The Dollar Crash

August 7th, 2011

The US Dollar, the first pure fiat world reserve currency, has lost almost all of its value against gold, falling from $1 to around $1680 per ounce.

Its now looking increasingly likely that the record-high price of $1680 on June 8 represented the peak of a financial fraud that is now slowly unravelling. The interesting question is: where will the price decline stop?

Most assets have a fundamental value: the value that reflects the practical use to which that asset can be put. You can always live in a house regardless of what happens to the real estate market, so we can be confident that house prices wont fall to zero. Similarly, if the price of gold fell too much, people could always use it to make jewelry, so gold is a relatively safe investment.

The puzzling thing about the US Dollar, is that the currency doesnt seem to have any fundamental value at all. True, you can currently purchase many goods and services with Dollars. But despite the volume of Dollar-denominated commerce being high, Dollar-denominated prices seem to be driven up by the current rounds of quantitative easing (money printing).

The US Dollar is different from traditional currencies. The fact that there are 300 million Americans who use dollars for their day-to-day transactions creates a floor for the value of dollars. Most of us dont pay much attention to the exchange rate between dollars and other currencies, because were used to thinking of dollars as our fundamental unit of value. And even if we wanted to stop using dollars, it would be hard to do since most of the people around us wont take anything else. So, despite a major screw-up by the Federal Reserve, we can still count on the value of dollars not falling very much. This logic of course, will also apply to the new pure digital currency ‘Bitcoin’.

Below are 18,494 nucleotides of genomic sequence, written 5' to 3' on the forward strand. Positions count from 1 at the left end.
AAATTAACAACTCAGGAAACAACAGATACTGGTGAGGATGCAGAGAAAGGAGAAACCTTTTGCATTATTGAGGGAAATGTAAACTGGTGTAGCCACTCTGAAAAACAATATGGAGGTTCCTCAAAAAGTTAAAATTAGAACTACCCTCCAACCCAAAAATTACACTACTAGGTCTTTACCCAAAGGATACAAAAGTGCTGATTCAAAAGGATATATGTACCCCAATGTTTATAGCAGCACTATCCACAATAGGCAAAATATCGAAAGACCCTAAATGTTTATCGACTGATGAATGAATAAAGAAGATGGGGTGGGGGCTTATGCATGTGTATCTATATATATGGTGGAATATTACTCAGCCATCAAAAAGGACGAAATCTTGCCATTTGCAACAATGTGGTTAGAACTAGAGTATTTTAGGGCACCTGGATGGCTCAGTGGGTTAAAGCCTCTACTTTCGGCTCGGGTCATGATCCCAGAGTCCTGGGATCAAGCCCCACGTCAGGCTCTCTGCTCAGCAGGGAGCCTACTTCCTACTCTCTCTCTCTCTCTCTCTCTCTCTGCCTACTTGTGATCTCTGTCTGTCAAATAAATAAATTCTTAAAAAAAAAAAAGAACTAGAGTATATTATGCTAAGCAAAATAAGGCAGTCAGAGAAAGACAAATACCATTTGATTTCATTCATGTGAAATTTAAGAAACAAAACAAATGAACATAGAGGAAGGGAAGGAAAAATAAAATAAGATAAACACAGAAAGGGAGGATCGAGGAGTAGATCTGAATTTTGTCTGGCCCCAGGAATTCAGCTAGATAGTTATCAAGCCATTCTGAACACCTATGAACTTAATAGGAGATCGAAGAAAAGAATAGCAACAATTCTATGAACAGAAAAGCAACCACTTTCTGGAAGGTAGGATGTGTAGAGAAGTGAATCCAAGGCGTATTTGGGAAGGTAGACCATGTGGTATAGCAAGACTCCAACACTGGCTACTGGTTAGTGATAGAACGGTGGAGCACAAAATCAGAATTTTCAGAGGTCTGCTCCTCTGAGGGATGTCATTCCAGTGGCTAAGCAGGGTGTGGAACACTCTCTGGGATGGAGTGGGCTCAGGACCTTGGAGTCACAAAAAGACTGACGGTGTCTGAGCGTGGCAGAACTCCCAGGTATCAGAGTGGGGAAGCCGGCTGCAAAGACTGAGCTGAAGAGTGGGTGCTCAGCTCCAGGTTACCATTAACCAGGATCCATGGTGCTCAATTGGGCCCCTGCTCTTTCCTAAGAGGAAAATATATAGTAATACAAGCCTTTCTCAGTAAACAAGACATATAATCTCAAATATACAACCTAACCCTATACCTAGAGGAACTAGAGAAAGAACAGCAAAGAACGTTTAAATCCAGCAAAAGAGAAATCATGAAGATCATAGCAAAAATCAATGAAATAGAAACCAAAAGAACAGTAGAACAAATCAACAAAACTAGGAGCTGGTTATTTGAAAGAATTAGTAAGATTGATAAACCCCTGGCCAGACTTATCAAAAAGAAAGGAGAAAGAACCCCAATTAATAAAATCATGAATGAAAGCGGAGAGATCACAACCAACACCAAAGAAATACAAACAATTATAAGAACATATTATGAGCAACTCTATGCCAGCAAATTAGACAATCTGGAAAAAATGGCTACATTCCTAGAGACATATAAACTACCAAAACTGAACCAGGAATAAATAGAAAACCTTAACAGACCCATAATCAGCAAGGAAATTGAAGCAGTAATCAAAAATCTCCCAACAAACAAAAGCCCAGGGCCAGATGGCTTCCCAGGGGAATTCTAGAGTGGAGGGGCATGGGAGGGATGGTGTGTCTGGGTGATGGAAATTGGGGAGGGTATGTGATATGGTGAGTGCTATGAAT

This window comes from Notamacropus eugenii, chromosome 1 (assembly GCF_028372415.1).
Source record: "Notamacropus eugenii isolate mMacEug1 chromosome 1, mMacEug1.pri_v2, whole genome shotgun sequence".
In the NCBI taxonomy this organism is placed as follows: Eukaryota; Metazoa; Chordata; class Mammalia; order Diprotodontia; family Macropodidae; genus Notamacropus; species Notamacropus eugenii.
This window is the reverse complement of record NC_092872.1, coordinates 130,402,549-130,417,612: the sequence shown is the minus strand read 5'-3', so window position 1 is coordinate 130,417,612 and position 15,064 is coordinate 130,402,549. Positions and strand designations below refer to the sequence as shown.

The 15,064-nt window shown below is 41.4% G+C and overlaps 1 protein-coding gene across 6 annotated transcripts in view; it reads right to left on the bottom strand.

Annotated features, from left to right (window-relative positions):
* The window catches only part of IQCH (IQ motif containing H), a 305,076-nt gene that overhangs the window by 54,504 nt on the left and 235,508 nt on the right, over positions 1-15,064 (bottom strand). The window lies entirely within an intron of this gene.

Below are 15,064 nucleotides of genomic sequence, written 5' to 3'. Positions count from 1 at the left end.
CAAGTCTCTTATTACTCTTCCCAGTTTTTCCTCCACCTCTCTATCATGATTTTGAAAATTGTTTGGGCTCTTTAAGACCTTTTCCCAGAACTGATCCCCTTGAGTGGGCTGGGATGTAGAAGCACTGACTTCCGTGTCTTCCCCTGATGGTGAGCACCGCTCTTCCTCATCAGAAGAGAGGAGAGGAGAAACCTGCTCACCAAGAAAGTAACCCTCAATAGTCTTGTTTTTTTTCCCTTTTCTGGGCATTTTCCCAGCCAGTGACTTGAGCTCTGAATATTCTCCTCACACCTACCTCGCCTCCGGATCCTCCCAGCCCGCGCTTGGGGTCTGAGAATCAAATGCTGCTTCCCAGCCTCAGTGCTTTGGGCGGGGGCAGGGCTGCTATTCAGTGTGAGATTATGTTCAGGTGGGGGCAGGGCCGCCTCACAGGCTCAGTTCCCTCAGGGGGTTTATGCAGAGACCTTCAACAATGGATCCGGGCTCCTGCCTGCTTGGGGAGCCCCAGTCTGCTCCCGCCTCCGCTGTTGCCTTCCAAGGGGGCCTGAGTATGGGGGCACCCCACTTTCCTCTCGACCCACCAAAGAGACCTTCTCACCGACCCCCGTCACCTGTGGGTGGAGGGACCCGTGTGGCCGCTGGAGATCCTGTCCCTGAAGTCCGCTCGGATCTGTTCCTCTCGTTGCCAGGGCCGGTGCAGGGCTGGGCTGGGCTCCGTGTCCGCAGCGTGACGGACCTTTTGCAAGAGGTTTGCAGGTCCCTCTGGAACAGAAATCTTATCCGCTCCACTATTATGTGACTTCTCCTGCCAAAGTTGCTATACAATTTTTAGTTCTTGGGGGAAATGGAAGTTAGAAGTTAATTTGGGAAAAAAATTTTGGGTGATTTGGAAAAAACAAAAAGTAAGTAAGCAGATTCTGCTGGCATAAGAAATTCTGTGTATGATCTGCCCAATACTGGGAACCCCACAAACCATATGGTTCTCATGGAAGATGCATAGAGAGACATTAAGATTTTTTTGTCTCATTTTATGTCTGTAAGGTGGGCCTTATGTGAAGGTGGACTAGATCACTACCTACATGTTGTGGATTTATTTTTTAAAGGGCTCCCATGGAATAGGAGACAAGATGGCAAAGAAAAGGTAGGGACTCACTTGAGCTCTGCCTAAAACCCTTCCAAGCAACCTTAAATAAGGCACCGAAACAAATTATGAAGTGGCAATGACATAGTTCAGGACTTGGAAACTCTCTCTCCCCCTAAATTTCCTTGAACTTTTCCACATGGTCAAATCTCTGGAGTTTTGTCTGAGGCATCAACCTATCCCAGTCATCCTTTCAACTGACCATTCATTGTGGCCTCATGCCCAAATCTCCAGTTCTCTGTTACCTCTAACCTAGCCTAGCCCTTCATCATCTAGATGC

In contrast, theres no significant community of people who conduct commerce exclusively (or even primarily) in Gold. And you cant eat, live in, or make a fire out of Gold. And this means theres no logical stopping point to Golds price increase. So far Gold enthusiasts have been buying Gold as the price increases, convinced that the price will go up eventually. But as the hoped-for Dollar rally has failed to materialize, more have gotten discouraged or bored and cash out the Dollar, pushing the price of Gold up further. This process has been going on for a couple of months, and now it appears to be accelerating. I suspect the Dollar is terminal.

http://blogs.forbes.com/timothylee/2011/08/07/the-bitcoin-crash/

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